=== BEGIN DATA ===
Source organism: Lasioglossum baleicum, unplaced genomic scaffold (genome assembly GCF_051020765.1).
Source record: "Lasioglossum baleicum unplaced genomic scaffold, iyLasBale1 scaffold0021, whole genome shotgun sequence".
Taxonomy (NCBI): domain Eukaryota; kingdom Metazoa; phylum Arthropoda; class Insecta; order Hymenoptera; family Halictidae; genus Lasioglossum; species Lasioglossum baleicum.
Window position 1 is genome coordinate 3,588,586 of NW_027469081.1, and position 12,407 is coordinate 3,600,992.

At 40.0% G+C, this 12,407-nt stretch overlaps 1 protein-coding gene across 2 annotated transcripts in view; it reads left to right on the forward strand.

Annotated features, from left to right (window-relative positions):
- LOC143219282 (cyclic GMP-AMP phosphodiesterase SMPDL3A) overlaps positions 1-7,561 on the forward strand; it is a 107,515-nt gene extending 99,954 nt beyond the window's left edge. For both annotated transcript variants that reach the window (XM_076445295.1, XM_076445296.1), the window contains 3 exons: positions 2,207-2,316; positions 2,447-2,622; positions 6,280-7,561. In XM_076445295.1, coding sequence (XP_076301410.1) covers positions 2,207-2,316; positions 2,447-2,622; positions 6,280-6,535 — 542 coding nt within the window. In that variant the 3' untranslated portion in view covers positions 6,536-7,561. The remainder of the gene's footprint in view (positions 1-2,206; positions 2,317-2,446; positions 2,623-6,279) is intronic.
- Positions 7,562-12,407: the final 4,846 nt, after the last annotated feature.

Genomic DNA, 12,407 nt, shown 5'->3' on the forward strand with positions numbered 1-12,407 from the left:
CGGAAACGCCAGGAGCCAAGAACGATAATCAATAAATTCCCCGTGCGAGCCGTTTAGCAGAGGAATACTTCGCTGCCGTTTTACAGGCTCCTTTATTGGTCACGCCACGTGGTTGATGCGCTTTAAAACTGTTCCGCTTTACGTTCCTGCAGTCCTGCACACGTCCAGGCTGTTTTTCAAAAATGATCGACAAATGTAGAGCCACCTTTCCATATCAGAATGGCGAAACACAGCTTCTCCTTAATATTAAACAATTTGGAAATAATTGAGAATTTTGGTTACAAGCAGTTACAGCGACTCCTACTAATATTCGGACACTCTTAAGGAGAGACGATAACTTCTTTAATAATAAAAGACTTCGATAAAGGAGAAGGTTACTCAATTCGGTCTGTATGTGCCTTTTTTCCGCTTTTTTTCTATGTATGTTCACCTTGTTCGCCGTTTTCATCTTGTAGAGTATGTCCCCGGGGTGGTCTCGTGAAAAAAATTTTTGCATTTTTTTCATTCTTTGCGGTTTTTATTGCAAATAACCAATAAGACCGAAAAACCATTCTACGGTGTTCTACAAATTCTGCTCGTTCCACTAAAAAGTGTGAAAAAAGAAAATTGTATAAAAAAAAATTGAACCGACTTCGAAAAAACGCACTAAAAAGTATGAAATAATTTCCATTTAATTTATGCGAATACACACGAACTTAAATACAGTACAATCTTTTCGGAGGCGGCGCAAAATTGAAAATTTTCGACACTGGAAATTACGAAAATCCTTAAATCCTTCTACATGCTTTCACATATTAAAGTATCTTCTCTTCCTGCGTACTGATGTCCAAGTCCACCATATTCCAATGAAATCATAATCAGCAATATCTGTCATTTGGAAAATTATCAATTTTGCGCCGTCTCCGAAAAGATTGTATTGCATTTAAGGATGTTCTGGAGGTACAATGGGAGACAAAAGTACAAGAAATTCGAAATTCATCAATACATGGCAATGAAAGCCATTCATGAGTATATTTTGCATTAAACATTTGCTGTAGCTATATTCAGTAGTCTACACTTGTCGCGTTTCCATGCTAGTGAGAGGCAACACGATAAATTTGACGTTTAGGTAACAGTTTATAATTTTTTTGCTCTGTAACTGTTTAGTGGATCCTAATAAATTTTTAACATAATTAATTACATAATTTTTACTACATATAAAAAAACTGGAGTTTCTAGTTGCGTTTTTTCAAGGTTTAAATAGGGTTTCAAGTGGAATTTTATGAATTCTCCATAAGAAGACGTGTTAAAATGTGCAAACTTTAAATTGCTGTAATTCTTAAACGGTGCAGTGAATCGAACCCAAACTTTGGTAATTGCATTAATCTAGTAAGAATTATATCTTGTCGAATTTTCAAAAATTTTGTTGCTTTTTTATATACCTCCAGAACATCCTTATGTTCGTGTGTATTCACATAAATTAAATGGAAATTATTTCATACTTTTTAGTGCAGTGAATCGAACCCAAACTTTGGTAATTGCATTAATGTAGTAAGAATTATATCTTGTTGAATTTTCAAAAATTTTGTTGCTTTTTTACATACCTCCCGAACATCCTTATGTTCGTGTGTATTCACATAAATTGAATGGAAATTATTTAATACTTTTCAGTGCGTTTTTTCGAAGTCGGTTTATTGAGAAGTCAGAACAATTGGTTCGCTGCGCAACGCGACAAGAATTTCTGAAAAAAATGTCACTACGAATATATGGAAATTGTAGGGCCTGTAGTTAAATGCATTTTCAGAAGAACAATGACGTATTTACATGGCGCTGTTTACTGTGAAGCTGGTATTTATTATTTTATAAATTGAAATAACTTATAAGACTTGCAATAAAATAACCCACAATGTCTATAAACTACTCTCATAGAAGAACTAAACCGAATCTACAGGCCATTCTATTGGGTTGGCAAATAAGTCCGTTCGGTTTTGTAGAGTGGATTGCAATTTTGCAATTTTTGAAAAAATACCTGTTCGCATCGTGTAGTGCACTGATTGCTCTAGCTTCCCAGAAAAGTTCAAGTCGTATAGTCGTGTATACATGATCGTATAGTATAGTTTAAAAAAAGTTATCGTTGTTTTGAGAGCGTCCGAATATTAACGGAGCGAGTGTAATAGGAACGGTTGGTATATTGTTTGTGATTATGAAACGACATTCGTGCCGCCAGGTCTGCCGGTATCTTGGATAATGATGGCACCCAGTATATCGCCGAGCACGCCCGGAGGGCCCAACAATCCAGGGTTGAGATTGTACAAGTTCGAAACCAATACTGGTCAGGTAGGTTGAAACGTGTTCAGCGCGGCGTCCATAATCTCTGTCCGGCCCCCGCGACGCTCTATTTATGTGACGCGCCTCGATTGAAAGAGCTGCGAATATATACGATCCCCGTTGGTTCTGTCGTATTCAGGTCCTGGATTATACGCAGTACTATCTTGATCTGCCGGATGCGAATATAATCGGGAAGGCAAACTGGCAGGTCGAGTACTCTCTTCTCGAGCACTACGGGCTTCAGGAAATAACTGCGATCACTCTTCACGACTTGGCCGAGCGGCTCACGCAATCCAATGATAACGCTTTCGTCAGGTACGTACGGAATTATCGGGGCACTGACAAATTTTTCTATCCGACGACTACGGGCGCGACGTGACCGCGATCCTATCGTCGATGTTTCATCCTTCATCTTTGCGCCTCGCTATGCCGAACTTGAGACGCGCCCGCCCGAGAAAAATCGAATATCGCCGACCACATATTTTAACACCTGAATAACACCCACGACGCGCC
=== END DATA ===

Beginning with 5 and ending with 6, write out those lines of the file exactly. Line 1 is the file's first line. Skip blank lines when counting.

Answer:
At 40.0% G+C, this 12,407-nt stretch overlaps 1 protein-coding gene across 2 annotated transcripts in view; it reads left to right on the forward strand.

Annotated features, from left to right (window-relative positions):